Essentially organic raised beds are those who don’t use any sprays, pesticides or chemical additives whatsoever, no artificial fertilizer is used, so in other words what we have planted is completely grown naturally. From time to time we may use an organic fertiliser but this has been certified not to contain any harmful, toxic ingredients and is deemed safe for use with our vegetables.
So much is written and said nowadays about all the harmful, pesticides sprays used in the growing of our vegetables, that we are not sure if it is even safe to buy any veggies at all. However if we have our own raised garden bed out back and we sow, plant and tend to it ourselves, then we can allay all those worries and fears, thus what we have then is considered organic.
When we have completed the raised bed frame, the next step is to dig and prepare the soil within, top-up with a good grade of topsoil, then add some peat, some composted material like leaves and hedge clippings and some well rotted farmyard manure. I would definitely not add grass cuttings as this tends to contain a lot of nitrogen and as a result is not considered ideal for good organic gardening purposes.
A good time to prepare these beds is autumn time when the growing season is complete, we then leave all the freshly added material to breakdown over winter, ie let nature do its thing. This is called soil enriching and is necessary to re-invigorate the raised bed soil after the growing phase of the previous season. Come spring the soil is freshly renewed, fertile and we are now ready for planting.
What to plant in organic raised beds;
When we mention organic, we tend to speak about vegetables mainly. Practically all types of veggies can be planted and grown in these organic conditions. To categorise every one separately would require a library of detail, however we can source all of this information online. Your local garden centre will always provide the correct advice on what is best to plant and sow. I would start with onions, leeks, strawberries, carrots, parsnips, tomatoes, radishes and lettuces. As these are easy to grow, they do not require a great deal of expertise and are pretty much maintenance free, apart from a little watering at the start. The next year we could expand more to accommodate other household favourites. All of the above is dependent on where we live, what the growing conditions are like, how soon we can begin planting etc etc, but the basics still remain the same…we need to prepare well and that will auger well for a great rewarding and enjoyable season .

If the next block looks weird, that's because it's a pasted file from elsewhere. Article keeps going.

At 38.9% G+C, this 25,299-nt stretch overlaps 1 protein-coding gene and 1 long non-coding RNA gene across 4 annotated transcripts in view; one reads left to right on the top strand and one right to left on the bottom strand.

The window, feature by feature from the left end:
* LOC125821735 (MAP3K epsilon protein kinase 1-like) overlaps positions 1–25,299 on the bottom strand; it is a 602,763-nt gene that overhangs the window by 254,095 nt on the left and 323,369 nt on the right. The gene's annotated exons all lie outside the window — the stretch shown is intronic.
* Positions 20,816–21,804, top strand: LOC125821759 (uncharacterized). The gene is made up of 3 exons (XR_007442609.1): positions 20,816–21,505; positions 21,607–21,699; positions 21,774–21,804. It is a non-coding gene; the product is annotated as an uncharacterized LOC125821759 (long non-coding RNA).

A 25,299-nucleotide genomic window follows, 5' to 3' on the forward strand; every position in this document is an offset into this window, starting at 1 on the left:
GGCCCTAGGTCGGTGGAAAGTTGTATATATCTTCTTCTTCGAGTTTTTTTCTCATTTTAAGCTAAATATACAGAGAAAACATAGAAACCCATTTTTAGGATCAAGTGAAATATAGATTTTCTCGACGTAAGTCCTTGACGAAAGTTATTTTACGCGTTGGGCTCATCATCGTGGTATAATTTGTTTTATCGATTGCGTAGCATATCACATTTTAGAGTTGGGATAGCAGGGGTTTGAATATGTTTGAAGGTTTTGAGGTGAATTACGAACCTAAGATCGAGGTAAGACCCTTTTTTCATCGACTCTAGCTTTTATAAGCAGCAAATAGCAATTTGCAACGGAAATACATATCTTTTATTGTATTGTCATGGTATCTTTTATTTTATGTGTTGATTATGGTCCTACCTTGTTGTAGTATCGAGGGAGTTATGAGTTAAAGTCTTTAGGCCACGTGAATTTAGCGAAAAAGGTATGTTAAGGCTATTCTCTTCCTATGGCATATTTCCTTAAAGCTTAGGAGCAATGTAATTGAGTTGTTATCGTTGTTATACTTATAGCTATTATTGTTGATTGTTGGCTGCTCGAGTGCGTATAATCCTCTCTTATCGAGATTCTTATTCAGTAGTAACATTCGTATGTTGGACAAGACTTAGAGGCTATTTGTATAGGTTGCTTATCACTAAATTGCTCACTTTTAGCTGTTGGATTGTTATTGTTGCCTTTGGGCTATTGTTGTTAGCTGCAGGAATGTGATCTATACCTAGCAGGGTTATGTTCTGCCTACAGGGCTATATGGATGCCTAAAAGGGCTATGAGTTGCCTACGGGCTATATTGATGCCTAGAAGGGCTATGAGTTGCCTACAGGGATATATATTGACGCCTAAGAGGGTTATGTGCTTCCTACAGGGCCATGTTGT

Get ready to sow;
The greatest advantage that we have by using the organic raised beds, is that we have healthy wholesome produce, ready for consumption when needed. The three basic requirements for anything to grow are; soil, heat and moisture. Regardless of whether its grass, trees, shrubs, plants or flowers we are growing, our vegetables are no different. If we have established and understood those facts, it makes our task all the more enjoyable and achievable.
We have no great worries about the amount of airmiles travelled, what country the produce originated or most importantly what sprays or pesticides were used in their production. By using the natural materials as mentioned
above, allows for better growing conditions and when our plants become established, we can mulch around them with bark cuttings, or coconut shell mulch, which will suppress any issues with weeds. When the growing cycle is over, its pretty much more of the same, all we need is to add some composted material and more farmyard manure, fork in well and leave over winter to breakdown again. This will ensure that our raised garden beds will be organic in nature and name going forward. So that said…we are a sociable bunch here at raisedbeds.com, drop in and say hello anytime, or if you have any questions, feel free to ask below.
Happy gardening to all,
” I grow plants for many reasons: to please my eye or to please my soul, to challenge the elements or to challenge my patience, for novelty or for nostalgia, but mostly for the joy in seeing them grow ∼ David Hobson “